It was their daughter who first noticed them, it terrified the girls mum, and developed into a mystery for which scientists, despite every test, have as yet been unable to find any natural explanation. It happened in the village of Belmez, close to Cordoba in Southern Spain.
What their daughter had seen, on a hot morning of August 1971, was a human face, imprinted on the pink floor tiles, a face with troubled features, infinitely sad. No recognisable pigment of any kind had formed the image, and when the family tried to rub the image away, they were horrified to find that the eyes only opened wider and the expression grew even more sorrowful.
Alarmed and frightened, the owner of the house tore up the floor and replaced the sinister tiles with concrete. Three weeks later a second face emerged; this time with even more clearly defined features. The owners of the house got the local authorities involved. They ordered a section of the floor to be cut away workmen dug the floor up, uncovering the remains of a medieval cemetery.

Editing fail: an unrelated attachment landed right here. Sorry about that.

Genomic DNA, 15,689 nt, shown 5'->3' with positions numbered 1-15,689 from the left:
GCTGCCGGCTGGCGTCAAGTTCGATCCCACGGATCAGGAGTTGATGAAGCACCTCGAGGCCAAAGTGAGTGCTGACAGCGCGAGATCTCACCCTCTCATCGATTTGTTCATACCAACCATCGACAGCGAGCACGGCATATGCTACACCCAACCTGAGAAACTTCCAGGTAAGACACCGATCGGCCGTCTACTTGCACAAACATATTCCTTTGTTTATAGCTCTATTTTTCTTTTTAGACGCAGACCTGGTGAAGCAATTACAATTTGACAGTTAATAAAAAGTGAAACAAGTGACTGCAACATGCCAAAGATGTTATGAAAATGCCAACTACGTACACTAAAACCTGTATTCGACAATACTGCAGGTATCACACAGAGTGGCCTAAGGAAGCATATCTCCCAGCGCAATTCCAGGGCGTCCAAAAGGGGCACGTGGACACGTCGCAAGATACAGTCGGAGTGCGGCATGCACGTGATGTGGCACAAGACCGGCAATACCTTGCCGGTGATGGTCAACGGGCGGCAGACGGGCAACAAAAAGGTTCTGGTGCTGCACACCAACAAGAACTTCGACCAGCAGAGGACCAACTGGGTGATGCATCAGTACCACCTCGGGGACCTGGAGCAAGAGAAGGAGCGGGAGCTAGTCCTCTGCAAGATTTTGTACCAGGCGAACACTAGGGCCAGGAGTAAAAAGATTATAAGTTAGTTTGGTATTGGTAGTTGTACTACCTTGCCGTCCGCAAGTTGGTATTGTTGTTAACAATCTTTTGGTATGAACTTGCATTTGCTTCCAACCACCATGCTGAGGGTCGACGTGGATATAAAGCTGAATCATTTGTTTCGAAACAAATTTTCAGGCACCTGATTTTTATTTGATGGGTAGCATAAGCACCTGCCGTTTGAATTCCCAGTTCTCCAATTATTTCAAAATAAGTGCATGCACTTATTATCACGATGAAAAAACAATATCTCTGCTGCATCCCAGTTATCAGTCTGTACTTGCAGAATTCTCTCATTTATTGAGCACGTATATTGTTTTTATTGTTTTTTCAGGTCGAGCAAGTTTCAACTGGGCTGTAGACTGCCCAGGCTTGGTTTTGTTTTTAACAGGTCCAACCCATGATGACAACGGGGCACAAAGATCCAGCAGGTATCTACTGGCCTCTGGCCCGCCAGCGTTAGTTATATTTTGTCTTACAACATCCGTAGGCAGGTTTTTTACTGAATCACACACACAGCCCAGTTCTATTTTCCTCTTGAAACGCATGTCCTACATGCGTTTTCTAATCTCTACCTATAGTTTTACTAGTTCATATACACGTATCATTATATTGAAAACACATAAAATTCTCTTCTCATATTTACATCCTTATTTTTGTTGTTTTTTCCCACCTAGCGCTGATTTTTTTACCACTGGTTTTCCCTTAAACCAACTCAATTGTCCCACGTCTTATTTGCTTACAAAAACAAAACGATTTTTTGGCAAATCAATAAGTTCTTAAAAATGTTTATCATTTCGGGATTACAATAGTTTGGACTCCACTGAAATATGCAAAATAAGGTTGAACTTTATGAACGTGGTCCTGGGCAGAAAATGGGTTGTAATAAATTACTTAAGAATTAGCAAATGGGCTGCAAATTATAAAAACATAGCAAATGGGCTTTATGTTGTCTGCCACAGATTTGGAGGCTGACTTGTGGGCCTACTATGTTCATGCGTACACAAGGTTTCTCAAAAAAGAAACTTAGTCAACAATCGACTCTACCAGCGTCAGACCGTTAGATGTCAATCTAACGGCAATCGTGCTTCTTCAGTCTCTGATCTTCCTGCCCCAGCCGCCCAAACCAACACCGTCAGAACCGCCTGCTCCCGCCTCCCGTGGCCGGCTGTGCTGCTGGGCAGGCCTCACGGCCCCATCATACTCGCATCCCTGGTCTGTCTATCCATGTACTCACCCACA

Meanwhile a third face appeared then a fourth then a series of faces all together. The kitchen was locked and sealed. Four more faces, including that of a woman, appeared just as mysteriously in another part of the house. The images have continued to appear and disappear on the concrete floor ever.
The Belmez faces have been responsible for bringing large numbers of tourists to Belmez. The phenomenon is considered by some parapsychologists the best-documented and "without doubt the most important paranormal phenomenon of the 20th century". No one has yet come forward with a really satisfying explanation of the Faces of Belmez. All the experts have been able to suggest is that it is tied in with the cemetery which the house was built on.